Breastfeeding While Your Baby’s Teething
Breastfeeding through the teething process can be uncomfortable for both baby and mom. Tot Lactation Expert Rebecca Agi MS, IBCLC discusses signs of teething, tips for relieving discomfort and ways to avoid those bites!
Crankiness, constant drooling, night waking, and everything going into the mouth. Sound familiar? Welcome to the wonderful world of teething! When a baby’s first teeth start coming in, the gums can swell and get sore. Sometimes teething can interfere with breastfeeding. While some babies feel better when nursing and never want to stop; others may refuse the breast because sucking makes them uncomfortable. These practical tips can help you and your tot manage some of the discomfort that comes with teething.
In this article we will discuss the following topics in detail.
- Signs of teething
- Tips for relieving teething discomfort
- Baby biting the breast
- Whether or not you should wean a teething baby
Signs of teething
Some babies begin teething at as young as three months. The two front teeth, either upper or lower, usually appear first, followed by the opposite pair. While every child is different, there are a few signs that your baby’s first teeth are starting to come in:
- Increased fussiness from swollen and sensitive gums. Teething babies often become cranky and difficult to console.
- Excessive drooling. The extra saliva can cause a rash around the mouth and on the chin.
- Swollen and tender gums around the new teeth. If you look closely, you may even be able to see or feel the outline of the teeth before they cut through.
- Rejecting the breast or bottle. Some babies find that sucking irritates their gums, and this can make feedings uncomfortable for them and challenging for you.
- Increased night waking. Teething is one of the most common causes of frequent night waking for babies between six and 24 months old. Don’t worry though, it won’t last forever.
- Loose stool or diarrhea. This is generally mild and does not require any special treatment.
- Biting or chewing. Teething babies occasionally bite to relieve some of the pain and will chew on anything they can get their hands on.
- Low-grade fever, less than 101 degrees Fahrenheit or 38.3 degrees Celsius. If the fever is higher, contact your healthcare provider.
Although many of these symptoms may accompany teething, they can also signal an infection or virus. As always, contact your healthcare provider if you are concerned or if any of these conditions persist.
Tips for relieving discomfort
Once your baby starts teething, these interventions can help:
- Offer a clean and cold, wet washcloth prior to feedings. Whether your baby is on the breast, the bottle, or both, offering a chilled or frozen washcloth to suck on prior to feedings can help numb the gums and make feedings more comfortable.
- Massage the gums. Massaging your baby’s swollen gums with a clean finger can help alleviate some of the pain. An ice cube or frozen breast milk in a mesh feeder can also provide some relief.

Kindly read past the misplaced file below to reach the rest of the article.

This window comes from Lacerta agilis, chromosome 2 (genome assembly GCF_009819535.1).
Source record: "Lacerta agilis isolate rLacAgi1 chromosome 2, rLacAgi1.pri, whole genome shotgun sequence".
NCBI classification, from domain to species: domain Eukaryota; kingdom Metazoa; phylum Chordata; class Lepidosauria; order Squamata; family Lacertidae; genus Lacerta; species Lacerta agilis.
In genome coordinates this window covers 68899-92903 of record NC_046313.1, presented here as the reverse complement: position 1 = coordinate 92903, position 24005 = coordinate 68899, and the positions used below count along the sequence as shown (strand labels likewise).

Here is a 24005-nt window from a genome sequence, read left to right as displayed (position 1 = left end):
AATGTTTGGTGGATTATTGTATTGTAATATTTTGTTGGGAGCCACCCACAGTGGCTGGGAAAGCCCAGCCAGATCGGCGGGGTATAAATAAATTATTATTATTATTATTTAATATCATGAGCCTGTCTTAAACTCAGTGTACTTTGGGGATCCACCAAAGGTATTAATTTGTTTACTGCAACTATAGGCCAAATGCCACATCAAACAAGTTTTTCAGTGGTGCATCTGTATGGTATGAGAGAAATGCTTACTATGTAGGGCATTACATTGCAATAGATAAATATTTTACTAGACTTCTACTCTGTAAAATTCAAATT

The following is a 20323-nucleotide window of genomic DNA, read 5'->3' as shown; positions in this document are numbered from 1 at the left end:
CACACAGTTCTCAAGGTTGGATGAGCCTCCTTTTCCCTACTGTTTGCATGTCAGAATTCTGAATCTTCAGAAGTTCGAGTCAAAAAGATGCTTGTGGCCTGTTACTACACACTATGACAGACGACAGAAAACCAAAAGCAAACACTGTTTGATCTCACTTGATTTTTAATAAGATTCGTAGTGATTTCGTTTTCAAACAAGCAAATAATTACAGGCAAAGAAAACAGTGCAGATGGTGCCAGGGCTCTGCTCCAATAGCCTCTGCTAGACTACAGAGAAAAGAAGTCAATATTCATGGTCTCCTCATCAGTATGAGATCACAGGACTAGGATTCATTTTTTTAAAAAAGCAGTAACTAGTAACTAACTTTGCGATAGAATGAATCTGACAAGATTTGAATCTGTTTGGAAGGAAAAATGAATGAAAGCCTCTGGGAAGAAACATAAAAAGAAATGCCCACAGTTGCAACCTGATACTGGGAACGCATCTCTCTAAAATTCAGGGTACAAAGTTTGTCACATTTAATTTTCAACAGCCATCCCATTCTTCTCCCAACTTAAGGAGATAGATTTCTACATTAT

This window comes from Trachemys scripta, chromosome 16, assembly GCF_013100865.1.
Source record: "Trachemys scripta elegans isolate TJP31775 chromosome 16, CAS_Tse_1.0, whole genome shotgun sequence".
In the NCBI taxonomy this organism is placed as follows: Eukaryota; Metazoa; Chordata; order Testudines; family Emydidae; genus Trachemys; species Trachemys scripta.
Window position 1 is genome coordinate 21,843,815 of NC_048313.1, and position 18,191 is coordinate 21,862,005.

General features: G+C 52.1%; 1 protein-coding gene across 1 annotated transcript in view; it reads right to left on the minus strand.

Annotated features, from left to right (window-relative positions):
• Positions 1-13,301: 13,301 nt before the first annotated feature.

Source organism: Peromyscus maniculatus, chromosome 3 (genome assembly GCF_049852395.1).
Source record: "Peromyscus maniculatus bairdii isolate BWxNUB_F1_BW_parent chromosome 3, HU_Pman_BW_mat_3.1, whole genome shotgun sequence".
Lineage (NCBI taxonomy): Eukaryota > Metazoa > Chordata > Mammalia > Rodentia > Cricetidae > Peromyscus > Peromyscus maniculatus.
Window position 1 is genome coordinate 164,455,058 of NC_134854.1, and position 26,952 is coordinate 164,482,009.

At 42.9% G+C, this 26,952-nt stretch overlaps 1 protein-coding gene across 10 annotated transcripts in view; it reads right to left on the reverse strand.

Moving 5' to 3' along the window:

- Breastfeed on demand. Some babies want to breastfeed more often while teething; others want to breastfeed less. Following your baby’s lead will make it more enjoyable for the both of you.
According to the US FDA, topical anesthetics like Orajel/benzocaine and viscous lidocaine are not recommended for teething infants because they pose serious health risks. These types of products can also numb the baby’s tongue and lips and make breastfeeding very difficult.
Biting during breastfeeding
Unfortunately, some babies bite the nipple at some point during the teething process, but of course they do not know that biting hurts. Teaching your breastfeeding baby what to do with those new teeth will help them learn quickly.
If your baby keeps biting during breastfeeding, the following strategies can help:
- Ensure a proper, deep latch. When a baby is latched on correctly and actively breastfeeding, he can’t actually bite. The nipple should be far back in the baby’s mouth, with the lips and gums on the areola and the tongue resting on top of the lower gum. So even with teeth, the baby should not bite while actively breastfeeding.
- Focus on the feeding. Some babies bite to get your attention. To prevent biting, give your baby your complete attention while nursing. Make eye contact, relax and talk softly to your baby. This can decrease the odds of biting and also alert you when your baby is about to bite.
- Follow your baby’s lead. If your baby is not interested in feeding or pushes you away, simply try again later. Don’t pressure them to feed when they don’t want to.
- Learn to recognize the end of a feeding. Many times babies bite down when they are full, to signal they are done breastfeeding. If you notice your baby’s suck and swallow pattern really slowing down, you can break the suction and unlatch him before he bites.
- Release the nipple. When the baby bites, slip a finger between the baby’s gums to release your nipple rather than pulling the baby off the breast. This can help prevent nipple soreness and discomfort.
- End the feeding. This is an effective method for dealing with a biting baby. Simply take the baby off the breast and calmly but firmly say, “Mommy is not for biting. You can bite this,” and offer a teether or cold washcloth instead. Offering more breast milk at this point is like giving a reward for incorrect behavior, so wait at least 10 minutes before offering the breast again. Babies learn very quickly that biting results in separation from the breast.
Does teething mean I have to wean?
Not at all. Teething does not mean that your baby is ready to wean. Many mothers continue nursing their babies even long after all of their teeth have come in. As long as the baby is latched on correctly, the breastfeeding journey can continue as long as both of you want it to.
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